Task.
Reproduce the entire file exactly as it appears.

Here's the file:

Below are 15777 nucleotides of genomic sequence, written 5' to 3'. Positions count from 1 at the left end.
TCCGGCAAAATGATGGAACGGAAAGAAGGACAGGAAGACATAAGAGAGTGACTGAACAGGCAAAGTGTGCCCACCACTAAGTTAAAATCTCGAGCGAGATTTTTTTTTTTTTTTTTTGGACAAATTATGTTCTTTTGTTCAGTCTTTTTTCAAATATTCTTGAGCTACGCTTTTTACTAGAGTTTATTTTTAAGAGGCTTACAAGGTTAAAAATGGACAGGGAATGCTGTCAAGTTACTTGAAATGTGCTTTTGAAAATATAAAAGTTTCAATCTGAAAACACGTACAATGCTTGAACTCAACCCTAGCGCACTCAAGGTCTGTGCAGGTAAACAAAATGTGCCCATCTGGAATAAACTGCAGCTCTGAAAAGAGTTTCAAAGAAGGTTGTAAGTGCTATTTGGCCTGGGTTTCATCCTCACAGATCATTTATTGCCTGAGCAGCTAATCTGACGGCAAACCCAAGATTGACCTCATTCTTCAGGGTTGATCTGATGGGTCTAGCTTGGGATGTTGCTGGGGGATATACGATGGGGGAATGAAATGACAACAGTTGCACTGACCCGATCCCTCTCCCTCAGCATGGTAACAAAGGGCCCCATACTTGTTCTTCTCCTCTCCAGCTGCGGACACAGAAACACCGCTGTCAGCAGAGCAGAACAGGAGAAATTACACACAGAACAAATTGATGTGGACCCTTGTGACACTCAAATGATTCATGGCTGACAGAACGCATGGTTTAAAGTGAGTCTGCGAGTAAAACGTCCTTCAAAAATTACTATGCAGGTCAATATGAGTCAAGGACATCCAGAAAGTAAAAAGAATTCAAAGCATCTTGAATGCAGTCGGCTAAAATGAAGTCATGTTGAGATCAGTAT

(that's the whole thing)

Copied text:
Below are 15777 nucleotides of genomic sequence, written 5' to 3'. Positions count from 1 at the left end.
TCCGGCAAAATGATGGAACGGAAAGAAGGACAGGAAGACATAAGAGAGTGACTGAACAGGCAAAGTGTGCCCACCACTAAGTTAAAATCTCGAGCGAGATTTTTTTTTTTTTTTTTTGGACAAATTATGTTCTTTTGTTCAGTCTTTTTTCAAATATTCTTGAGCTACGCTTTTTACTAGAGTTTATTTTTAAGAGGCTTACAAGGTTAAAAATGGACAGGGAATGCTGTCAAGTTACTTGAAATGTGCTTTTGAAAATATAAAAGTTTCAATCTGAAAACACGTACAATGCTTGAACTCAACCCTAGCGCACTCAAGGTCTGTGCAGGTAAACAAAATGTGCCCATCTGGAATAAACTGCAGCTCTGAAAAGAGTTTCAAAGAAGGTTGTAAGTGCTATTTGGCCTGGGTTTCATCCTCACAGATCATTTATTGCCTGAGCAGCTAATCTGACGGCAAACCCAAGATTGACCTCATTCTTCAGGGTTGATCTGATGGGTCTAGCTTGGGATGTTGCTGGGGGATATACGATGGGGGAATGAAATGACAACAGTTGCACTGACCCGATCCCTCTCCCTCAGCATGGTAACAAAGGGCCCCATACTTGTTCTTCTCCTCTCCAGCTGCGGACACAGAAACACCGCTGTCAGCAGAGCAGAACAGGAGAAATTACACACAGAACAAATTGATGTGGACCCTTGTGACACTCAAATGATTCATGGCTGACAGAACGCATGGTTTAAAGTGAGTCTGCGAGTAAAACGTCCTTCAAAAATTACTATGCAGGTCAATATGAGTCAAGGACATCCAGAAAGTAAAAAGAATTCAAAGCATCTTGAATGCAGTCGGCTAAAATGAAGTCATGTTGAGATCAGTAT